A distinct note of triumph is entering the statements of Russian officials on the scale and possible consequences of the global economic crisis.
Public indifference to the looming recession takes pressure off the Kremlin in sending one “rescue package” after another from the seemingly inexhaustible Central Bank reserves to the agonizing financial market.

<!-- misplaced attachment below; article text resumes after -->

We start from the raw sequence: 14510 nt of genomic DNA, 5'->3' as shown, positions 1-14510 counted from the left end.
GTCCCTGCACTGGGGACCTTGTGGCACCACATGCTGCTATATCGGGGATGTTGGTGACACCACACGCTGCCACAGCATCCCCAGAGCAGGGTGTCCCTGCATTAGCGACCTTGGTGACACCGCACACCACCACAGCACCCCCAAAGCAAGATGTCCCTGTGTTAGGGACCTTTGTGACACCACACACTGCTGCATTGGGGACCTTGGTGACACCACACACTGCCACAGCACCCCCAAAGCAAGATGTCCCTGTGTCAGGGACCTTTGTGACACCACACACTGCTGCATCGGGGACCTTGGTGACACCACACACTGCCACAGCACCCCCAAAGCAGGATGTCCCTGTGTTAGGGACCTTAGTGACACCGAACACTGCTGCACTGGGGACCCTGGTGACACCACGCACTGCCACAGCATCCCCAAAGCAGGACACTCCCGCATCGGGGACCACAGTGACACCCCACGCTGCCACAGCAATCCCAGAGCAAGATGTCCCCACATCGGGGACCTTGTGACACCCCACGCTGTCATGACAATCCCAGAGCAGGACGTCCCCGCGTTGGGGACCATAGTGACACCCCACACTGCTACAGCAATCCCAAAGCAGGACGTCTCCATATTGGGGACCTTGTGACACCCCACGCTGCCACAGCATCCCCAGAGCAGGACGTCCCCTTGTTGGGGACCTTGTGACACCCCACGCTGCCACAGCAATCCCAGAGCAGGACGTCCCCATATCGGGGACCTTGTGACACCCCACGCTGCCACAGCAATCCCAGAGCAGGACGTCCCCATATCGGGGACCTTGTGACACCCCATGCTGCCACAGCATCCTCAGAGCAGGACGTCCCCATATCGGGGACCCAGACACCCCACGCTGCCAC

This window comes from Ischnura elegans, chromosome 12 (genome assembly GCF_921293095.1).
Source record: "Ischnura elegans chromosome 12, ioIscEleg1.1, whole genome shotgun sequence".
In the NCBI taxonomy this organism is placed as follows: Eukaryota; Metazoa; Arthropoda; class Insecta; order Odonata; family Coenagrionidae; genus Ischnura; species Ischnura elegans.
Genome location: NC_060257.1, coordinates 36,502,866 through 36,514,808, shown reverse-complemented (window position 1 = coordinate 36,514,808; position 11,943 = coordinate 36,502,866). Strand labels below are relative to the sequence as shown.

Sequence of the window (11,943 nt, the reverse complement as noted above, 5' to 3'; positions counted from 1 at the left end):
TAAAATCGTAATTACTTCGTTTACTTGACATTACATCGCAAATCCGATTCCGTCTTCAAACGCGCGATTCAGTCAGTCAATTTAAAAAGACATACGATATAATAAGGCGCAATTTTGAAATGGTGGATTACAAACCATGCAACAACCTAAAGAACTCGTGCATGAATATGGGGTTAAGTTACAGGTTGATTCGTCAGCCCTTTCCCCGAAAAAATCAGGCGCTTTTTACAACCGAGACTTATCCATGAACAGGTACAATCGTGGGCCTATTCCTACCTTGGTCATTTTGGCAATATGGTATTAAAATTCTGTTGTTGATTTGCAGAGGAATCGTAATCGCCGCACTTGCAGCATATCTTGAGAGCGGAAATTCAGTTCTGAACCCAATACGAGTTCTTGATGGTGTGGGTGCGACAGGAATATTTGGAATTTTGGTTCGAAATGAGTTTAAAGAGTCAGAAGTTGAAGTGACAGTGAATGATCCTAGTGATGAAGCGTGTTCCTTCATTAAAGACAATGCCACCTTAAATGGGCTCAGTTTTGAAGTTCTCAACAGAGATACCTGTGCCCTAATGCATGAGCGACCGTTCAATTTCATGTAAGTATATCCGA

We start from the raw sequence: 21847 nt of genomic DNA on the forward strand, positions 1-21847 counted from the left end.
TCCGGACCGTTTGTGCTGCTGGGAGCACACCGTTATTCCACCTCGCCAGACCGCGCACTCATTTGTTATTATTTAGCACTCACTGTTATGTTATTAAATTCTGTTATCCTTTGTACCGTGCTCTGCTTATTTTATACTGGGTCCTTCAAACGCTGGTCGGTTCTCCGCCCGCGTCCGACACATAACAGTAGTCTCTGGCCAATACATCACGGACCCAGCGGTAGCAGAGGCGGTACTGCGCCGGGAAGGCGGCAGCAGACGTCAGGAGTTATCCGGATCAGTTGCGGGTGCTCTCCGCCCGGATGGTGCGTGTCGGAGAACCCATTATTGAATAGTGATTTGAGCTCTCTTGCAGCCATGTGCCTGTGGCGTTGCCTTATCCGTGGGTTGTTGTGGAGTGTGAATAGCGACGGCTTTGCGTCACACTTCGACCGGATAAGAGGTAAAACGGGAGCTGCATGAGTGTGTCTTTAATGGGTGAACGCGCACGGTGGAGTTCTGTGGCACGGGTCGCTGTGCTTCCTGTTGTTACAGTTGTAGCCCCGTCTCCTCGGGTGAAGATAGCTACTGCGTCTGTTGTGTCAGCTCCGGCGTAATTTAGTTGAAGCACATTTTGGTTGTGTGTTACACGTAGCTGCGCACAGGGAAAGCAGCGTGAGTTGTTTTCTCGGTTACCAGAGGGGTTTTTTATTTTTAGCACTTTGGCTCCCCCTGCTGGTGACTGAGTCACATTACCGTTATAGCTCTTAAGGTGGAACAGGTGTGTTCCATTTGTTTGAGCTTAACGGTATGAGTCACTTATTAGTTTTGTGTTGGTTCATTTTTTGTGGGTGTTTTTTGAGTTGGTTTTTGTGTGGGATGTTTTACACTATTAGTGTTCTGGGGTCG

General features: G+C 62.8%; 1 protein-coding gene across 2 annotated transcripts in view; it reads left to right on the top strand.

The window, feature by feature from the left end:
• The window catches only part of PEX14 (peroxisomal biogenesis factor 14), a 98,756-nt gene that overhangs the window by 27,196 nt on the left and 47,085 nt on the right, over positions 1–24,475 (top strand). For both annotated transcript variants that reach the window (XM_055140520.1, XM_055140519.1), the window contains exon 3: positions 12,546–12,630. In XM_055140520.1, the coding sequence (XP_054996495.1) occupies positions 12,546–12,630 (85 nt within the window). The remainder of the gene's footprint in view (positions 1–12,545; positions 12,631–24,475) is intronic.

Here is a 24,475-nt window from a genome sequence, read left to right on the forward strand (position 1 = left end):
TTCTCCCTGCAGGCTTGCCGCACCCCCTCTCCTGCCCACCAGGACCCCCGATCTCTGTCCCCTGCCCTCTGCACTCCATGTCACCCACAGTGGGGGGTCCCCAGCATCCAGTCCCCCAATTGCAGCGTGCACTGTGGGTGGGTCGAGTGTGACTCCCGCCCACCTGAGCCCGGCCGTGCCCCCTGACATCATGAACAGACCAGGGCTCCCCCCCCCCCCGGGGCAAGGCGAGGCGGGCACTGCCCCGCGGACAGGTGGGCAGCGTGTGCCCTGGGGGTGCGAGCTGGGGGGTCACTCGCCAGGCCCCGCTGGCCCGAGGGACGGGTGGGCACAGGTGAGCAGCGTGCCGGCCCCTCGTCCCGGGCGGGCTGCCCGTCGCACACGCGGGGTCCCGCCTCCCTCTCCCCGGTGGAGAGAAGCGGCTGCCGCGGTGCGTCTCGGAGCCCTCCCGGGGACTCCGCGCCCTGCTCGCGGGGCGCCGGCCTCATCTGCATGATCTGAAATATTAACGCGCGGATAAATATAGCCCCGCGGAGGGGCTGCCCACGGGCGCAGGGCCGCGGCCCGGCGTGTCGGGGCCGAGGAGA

These weeks might, in fact, be the last moments in the long period of prosperity and cheap money that the Russians have grown accustomed to taking for granted. Putin’s courtiers are busy reaping the last rewards, suspecting that the social contract that granted public consent for their monopoly on political power in exchange for the fast growth of disposable income is about to end. The discovery that Russia is also vulnerable to economic turmoil is not far away, and with it come questions about the responsibility of the duumvirate for siphoning off the wealth. Kudrin may be the pre-selected scapegoat, but the bucket does not stop even with Medvedev.